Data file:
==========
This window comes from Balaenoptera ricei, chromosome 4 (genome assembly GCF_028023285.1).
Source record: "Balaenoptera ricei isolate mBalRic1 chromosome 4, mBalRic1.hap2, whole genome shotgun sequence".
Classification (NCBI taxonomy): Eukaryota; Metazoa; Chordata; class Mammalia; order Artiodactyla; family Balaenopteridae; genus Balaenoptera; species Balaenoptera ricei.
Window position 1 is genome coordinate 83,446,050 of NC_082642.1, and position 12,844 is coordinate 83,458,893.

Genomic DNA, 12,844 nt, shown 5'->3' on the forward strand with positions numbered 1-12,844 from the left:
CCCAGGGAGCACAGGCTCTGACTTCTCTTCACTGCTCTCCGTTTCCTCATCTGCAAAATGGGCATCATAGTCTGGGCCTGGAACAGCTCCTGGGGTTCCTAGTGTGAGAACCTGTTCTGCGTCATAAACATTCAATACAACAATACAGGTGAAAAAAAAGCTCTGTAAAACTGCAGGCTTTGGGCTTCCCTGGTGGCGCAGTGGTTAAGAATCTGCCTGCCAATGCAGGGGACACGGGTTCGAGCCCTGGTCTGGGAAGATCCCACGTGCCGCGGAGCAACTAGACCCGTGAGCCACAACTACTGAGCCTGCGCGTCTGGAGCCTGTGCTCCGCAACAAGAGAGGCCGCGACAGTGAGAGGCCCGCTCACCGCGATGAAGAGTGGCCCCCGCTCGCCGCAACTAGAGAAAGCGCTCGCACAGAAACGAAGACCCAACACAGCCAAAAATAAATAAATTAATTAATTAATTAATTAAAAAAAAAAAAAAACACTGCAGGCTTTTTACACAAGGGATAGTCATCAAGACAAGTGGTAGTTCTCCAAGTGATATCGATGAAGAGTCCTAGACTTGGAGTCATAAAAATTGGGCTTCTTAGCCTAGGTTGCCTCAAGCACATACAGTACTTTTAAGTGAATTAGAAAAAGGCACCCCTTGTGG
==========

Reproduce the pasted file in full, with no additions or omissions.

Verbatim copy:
This window comes from Balaenoptera ricei, chromosome 4 (genome assembly GCF_028023285.1).
Source record: "Balaenoptera ricei isolate mBalRic1 chromosome 4, mBalRic1.hap2, whole genome shotgun sequence".
Classification (NCBI taxonomy): Eukaryota; Metazoa; Chordata; class Mammalia; order Artiodactyla; family Balaenopteridae; genus Balaenoptera; species Balaenoptera ricei.
Window position 1 is genome coordinate 83,446,050 of NC_082642.1, and position 12,844 is coordinate 83,458,893.

Genomic DNA, 12,844 nt, shown 5'->3' on the forward strand with positions numbered 1-12,844 from the left:
CCCAGGGAGCACAGGCTCTGACTTCTCTTCACTGCTCTCCGTTTCCTCATCTGCAAAATGGGCATCATAGTCTGGGCCTGGAACAGCTCCTGGGGTTCCTAGTGTGAGAACCTGTTCTGCGTCATAAACATTCAATACAACAATACAGGTGAAAAAAAAGCTCTGTAAAACTGCAGGCTTTGGGCTTCCCTGGTGGCGCAGTGGTTAAGAATCTGCCTGCCAATGCAGGGGACACGGGTTCGAGCCCTGGTCTGGGAAGATCCCACGTGCCGCGGAGCAACTAGACCCGTGAGCCACAACTACTGAGCCTGCGCGTCTGGAGCCTGTGCTCCGCAACAAGAGAGGCCGCGACAGTGAGAGGCCCGCTCACCGCGATGAAGAGTGGCCCCCGCTCGCCGCAACTAGAGAAAGCGCTCGCACAGAAACGAAGACCCAACACAGCCAAAAATAAATAAATTAATTAATTAATTAATTAAAAAAAAAAAAAAACACTGCAGGCTTTTTACACAAGGGATAGTCATCAAGACAAGTGGTAGTTCTCCAAGTGATATCGATGAAGAGTCCTAGACTTGGAGTCATAAAAATTGGGCTTCTTAGCCTAGGTTGCCTCAAGCACATACAGTACTTTTAAGTGAATTAGAAAAAGGCACCCCTTGTGG